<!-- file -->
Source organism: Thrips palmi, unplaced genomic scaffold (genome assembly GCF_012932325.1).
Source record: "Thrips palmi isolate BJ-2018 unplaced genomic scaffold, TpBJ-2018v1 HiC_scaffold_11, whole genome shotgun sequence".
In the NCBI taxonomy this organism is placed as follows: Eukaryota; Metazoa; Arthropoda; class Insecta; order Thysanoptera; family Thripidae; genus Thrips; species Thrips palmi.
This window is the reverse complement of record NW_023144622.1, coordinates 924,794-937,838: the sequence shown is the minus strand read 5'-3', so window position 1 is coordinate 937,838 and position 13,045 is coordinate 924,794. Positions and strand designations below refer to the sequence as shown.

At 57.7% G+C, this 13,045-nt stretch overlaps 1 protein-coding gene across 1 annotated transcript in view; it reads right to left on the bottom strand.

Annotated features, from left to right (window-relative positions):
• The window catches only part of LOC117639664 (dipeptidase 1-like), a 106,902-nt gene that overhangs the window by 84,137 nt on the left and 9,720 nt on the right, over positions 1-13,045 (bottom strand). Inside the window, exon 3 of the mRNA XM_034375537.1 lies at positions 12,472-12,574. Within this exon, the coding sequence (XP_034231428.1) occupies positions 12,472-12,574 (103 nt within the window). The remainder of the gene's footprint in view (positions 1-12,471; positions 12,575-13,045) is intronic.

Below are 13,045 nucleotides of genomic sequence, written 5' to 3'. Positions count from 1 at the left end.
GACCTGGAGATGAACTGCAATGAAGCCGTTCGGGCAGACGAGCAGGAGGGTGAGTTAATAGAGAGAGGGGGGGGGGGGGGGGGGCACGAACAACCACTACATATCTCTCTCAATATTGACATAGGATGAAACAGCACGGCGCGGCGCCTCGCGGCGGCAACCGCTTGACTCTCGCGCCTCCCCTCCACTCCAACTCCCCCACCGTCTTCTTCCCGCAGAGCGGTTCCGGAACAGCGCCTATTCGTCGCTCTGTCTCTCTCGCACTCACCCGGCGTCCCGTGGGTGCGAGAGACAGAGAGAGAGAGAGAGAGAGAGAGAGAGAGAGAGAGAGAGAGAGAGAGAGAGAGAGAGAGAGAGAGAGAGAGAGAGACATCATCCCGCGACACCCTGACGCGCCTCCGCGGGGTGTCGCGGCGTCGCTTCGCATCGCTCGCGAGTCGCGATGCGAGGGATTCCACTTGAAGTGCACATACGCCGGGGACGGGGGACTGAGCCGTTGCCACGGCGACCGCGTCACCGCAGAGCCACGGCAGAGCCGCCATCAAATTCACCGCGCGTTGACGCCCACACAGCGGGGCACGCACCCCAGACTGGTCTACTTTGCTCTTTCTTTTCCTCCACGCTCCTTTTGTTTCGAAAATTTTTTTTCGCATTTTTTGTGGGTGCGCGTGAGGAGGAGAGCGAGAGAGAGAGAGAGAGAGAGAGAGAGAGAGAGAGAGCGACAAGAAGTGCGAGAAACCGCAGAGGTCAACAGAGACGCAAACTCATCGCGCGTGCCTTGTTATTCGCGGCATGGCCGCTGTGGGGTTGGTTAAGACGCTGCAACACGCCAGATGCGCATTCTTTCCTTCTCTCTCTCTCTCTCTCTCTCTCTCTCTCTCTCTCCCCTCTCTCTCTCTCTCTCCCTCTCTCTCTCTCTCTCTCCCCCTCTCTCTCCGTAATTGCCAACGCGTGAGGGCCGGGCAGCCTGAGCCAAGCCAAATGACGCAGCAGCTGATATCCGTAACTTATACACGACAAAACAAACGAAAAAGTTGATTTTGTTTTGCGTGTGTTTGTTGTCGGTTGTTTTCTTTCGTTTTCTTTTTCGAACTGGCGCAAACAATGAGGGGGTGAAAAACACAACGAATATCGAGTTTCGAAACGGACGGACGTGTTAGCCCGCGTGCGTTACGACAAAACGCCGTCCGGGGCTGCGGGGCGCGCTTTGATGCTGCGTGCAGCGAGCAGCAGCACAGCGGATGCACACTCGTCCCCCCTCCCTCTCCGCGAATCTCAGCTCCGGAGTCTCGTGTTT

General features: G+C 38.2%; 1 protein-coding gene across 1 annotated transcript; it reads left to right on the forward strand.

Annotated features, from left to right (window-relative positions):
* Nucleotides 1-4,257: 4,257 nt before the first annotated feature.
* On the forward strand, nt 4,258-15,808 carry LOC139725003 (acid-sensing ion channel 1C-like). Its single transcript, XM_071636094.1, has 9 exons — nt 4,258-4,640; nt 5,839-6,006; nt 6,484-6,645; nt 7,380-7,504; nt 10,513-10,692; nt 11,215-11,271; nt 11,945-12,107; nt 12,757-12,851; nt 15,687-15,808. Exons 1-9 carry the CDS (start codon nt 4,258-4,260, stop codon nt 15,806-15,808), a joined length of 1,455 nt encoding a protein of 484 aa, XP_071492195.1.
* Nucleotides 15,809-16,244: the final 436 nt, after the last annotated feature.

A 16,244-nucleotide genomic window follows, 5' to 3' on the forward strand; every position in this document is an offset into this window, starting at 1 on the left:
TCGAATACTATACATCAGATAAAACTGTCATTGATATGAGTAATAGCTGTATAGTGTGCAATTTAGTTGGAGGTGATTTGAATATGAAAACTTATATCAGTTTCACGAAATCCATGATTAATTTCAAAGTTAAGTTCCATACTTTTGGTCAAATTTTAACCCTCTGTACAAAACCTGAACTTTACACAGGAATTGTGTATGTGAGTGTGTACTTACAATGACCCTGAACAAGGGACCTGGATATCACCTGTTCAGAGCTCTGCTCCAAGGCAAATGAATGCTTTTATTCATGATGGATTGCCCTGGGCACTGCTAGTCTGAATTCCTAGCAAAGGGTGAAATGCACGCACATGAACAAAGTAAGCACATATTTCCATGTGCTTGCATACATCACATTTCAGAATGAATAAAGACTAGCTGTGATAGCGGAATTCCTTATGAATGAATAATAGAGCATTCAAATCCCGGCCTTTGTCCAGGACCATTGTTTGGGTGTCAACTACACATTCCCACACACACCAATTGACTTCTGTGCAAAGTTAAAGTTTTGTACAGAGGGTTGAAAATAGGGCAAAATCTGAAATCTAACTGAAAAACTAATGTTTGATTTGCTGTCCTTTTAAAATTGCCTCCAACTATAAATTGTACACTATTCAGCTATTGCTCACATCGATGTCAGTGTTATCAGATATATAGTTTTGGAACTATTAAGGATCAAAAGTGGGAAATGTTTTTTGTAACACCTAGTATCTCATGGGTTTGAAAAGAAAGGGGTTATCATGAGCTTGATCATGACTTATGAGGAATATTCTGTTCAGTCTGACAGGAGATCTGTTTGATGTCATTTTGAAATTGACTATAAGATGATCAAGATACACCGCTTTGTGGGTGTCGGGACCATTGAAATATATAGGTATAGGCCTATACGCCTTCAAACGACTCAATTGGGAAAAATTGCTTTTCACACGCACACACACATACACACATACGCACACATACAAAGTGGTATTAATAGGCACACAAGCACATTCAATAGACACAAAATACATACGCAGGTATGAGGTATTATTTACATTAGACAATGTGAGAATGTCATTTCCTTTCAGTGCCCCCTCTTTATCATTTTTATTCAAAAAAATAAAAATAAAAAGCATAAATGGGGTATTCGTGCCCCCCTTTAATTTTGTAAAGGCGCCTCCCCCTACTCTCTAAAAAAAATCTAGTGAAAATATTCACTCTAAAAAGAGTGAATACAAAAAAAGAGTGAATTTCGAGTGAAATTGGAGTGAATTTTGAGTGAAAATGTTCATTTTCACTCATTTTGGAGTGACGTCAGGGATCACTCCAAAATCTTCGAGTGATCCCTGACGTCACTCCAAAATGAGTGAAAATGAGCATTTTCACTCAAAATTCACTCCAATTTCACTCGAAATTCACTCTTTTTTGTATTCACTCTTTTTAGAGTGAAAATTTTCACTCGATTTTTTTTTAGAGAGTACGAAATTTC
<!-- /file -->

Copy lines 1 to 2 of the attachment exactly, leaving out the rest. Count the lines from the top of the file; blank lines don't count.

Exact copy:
Source organism: Thrips palmi, unplaced genomic scaffold (genome assembly GCF_012932325.1).
Source record: "Thrips palmi isolate BJ-2018 unplaced genomic scaffold, TpBJ-2018v1 HiC_scaffold_11, whole genome shotgun sequence".